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Volume 4 Number 2, Summer 2007, Pages 1-142   


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Bangladeshi English Teachers' Perceptions of their Professional Practice

    Obaidul Hamid


The emergence of Critical Applied Linguistics as an accompaniment of, among others, the introduction of the Linguistic Imperialism hypothesis in the early 1990s has led to increasing demands for inquiry into the socio-political aspects of English language teaching. In light of such demands, this empirical survey looks into English teachers' perceptions of their professional practice, the impact of their practice on the local language and culture, on their learners, and the global spread of English, from the Bangladeshi ELT context. Qualitative results show that teachers perceive these contentious issues in different ways, but there are discernible patterns which suggest that Linguistic Imperialism is, to a great extent, unrepresentative of these teachers' views and is not a satisfactory way of capturing the current issues of English and ELT in Bangladesh. The study, however, affirms that the results can inform and alert practicing English teachers to the political and ethical character of their profession.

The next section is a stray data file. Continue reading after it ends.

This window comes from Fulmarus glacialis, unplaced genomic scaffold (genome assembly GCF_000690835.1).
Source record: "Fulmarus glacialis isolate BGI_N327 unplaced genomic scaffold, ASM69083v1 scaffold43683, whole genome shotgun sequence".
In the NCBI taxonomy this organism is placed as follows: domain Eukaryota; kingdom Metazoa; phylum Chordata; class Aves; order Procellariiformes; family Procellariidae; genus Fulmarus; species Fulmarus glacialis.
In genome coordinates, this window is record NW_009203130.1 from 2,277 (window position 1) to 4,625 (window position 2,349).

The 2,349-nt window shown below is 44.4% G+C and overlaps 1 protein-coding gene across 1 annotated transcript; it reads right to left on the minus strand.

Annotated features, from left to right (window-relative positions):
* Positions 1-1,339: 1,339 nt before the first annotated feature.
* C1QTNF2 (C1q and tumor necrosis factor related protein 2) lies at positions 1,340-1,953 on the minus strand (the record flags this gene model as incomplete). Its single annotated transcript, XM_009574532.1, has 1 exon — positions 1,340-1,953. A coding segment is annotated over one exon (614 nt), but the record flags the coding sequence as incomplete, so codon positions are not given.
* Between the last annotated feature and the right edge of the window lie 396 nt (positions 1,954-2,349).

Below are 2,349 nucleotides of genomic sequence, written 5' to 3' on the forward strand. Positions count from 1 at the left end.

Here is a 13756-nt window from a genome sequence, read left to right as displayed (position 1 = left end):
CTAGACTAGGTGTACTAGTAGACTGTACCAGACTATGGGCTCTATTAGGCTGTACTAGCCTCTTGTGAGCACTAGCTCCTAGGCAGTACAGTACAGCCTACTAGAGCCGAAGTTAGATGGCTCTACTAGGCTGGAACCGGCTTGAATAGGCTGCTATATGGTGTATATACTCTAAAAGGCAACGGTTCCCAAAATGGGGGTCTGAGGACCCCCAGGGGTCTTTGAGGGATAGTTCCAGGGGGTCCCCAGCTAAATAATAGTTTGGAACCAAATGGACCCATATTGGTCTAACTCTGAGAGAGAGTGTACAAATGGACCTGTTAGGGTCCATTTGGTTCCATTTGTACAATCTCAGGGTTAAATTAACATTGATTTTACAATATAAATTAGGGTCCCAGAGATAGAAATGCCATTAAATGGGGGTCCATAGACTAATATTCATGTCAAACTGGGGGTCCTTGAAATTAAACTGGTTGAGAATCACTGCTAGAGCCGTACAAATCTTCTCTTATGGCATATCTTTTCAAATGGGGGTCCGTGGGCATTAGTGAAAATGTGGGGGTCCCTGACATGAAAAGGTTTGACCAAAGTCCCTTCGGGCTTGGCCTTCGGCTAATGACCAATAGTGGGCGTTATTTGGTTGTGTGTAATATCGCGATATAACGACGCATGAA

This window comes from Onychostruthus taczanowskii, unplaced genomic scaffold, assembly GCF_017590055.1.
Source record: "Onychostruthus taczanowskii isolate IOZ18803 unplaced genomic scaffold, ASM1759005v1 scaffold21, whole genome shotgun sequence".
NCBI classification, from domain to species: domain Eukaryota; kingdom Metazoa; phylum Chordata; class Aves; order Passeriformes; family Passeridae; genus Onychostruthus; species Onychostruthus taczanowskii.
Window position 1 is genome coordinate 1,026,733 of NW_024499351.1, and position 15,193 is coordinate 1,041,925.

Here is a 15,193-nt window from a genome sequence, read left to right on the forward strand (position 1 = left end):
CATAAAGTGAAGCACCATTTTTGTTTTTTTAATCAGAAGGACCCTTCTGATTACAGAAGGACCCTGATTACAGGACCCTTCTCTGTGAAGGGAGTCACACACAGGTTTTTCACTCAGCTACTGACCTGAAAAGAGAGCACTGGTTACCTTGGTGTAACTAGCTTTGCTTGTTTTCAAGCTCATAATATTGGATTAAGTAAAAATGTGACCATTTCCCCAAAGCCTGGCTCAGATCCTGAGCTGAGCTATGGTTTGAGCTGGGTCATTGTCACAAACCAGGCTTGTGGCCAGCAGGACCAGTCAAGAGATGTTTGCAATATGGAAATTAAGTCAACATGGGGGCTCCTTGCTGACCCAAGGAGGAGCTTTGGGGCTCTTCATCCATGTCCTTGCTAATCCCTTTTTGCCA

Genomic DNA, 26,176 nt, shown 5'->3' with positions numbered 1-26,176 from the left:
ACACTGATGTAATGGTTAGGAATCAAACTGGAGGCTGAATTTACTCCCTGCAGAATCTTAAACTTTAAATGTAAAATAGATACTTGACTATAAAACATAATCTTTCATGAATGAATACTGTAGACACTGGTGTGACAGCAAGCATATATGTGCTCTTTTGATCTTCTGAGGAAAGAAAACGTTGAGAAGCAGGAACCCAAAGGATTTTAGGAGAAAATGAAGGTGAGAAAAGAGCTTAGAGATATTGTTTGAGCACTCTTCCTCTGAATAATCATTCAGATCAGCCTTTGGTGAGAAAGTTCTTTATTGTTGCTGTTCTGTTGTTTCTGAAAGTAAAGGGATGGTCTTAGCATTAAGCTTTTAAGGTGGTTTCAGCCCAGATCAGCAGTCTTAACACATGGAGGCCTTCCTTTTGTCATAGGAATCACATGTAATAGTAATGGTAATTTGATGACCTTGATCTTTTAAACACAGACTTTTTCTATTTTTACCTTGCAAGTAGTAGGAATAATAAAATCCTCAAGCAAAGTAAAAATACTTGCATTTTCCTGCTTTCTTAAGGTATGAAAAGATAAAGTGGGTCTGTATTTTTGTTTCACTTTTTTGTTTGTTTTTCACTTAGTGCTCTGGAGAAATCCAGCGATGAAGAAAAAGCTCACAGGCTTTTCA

Keywords: professional practice, language and culture, linguistic imperialism